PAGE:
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2.10.09 Disabled people more likely to be victims of crime PDF  | Stampa |  E-mail

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Thu Oct 1

WASHINGTON – Disabled people are 1.5 times more likely to be victims of violent crime than nondisabled people, according to a government study.

The study on crime against people with disabilities, released Thursday by the Justice Department, found that people 12 or older with disabilities in 2007 experienced about 716,000 nonfatal violent crimes, including rape or sexual assault, robbery and assault. They were also victims in 2.3 million property crimes, such as burglaries, motor-vehicle or other thefts.

According to the study, the first of its kind, the violent crime rate was 32 per 1,000 for disabled people 12 or older. That's compared to 21 per 1,000 for the nondisabled for the same age group.

It is unclear to what extent disabled people were targeted because of their physical status. Nearly 1 in 5 of the violent-crime victims believed their disability was the motivating factor. In one-third of the cases, the victims perceived offenders to be under the influence of either alcohol or drugs.

Michael Rand, a co-author of the study who heads crime victim statistics at the Bureau of Justice Statistics, said it's likely the disabled are victimized more because they are seen as easier targets.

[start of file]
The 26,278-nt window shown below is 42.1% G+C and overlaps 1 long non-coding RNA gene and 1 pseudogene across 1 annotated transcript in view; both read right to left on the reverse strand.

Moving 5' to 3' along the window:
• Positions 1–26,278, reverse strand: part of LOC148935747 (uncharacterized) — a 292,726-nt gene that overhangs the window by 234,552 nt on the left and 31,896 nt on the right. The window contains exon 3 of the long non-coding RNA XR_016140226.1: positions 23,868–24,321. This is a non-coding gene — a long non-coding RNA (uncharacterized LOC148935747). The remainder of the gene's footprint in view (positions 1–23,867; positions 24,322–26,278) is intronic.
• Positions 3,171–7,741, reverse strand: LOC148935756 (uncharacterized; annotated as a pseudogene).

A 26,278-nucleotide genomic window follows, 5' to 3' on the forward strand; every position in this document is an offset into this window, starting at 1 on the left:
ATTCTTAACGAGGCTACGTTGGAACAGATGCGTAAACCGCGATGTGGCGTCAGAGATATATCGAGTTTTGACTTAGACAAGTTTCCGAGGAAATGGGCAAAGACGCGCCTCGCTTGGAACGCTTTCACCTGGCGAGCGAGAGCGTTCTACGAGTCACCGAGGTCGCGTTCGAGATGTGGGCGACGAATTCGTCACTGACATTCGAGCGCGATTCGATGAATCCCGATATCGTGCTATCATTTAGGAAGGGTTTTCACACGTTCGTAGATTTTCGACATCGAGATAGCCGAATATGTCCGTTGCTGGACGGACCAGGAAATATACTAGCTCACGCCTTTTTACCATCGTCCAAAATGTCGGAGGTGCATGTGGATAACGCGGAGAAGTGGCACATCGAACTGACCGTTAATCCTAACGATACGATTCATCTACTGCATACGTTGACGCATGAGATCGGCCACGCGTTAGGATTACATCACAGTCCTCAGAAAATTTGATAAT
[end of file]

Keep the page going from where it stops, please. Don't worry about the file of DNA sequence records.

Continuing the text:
"It's clear that overall, people with disabilities are more vulnerable to being a victim of violent crime than others," he said.

Other findings:

• Young and middle-age disabled people were nearly twice as likely to be a victim than their nondisabled counterparts.

• Women with a disability were almost twice as likely to be a victim of a violent crime than their nondisabled counterparts. The rate was 35 per 1,000 people age 12 or older. Disabled men also experienced higher rates of violence.

• Sixteen percent of violent crimes against disabled women were committed by an intimate partner, such as a spouse or boyfriend, compared to 27 percent for nondisabled women. Five percent of violence against disabled men involved an intimate partner, compared to 3 percent for nondisabled men.


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